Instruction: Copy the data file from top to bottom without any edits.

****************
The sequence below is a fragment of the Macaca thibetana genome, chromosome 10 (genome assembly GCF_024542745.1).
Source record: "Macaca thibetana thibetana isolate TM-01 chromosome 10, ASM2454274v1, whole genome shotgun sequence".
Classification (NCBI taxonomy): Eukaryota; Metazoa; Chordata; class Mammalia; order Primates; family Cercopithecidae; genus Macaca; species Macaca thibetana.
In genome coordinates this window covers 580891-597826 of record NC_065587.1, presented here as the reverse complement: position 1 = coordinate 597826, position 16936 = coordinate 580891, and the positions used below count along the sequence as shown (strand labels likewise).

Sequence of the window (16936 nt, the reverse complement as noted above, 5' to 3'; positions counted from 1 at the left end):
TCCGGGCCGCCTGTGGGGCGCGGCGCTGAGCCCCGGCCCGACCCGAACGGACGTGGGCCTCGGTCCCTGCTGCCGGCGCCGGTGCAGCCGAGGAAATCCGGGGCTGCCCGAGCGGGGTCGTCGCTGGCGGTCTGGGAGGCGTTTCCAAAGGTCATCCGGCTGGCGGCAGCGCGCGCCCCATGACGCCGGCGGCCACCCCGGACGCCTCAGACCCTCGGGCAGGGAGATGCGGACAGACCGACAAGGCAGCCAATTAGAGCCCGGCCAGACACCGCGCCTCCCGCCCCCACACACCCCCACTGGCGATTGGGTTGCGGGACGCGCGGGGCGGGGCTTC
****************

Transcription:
The sequence below is a fragment of the Macaca thibetana genome, chromosome 10 (genome assembly GCF_024542745.1).
Source record: "Macaca thibetana thibetana isolate TM-01 chromosome 10, ASM2454274v1, whole genome shotgun sequence".
Classification (NCBI taxonomy): Eukaryota; Metazoa; Chordata; class Mammalia; order Primates; family Cercopithecidae; genus Macaca; species Macaca thibetana.
In genome coordinates this window covers 580891-597826 of record NC_065587.1, presented here as the reverse complement: position 1 = coordinate 597826, position 16936 = coordinate 580891, and the positions used below count along the sequence as shown (strand labels likewise).

Sequence of the window (16936 nt, the reverse complement as noted above, 5' to 3'; positions counted from 1 at the left end):
TCCGGGCCGCCTGTGGGGCGCGGCGCTGAGCCCCGGCCCGACCCGAACGGACGTGGGCCTCGGTCCCTGCTGCCGGCGCCGGTGCAGCCGAGGAAATCCGGGGCTGCCCGAGCGGGGTCGTCGCTGGCGGTCTGGGAGGCGTTTCCAAAGGTCATCCGGCTGGCGGCAGCGCGCGCCCCATGACGCCGGCGGCCACCCCGGACGCCTCAGACCCTCGGGCAGGGAGATGCGGACAGACCGACAAGGCAGCCAATTAGAGCCCGGCCAGACACCGCGCCTCCCGCCCCCACACACCCCCACTGGCGATTGGGTTGCGGGACGCGCGGGGCGGGGCTTC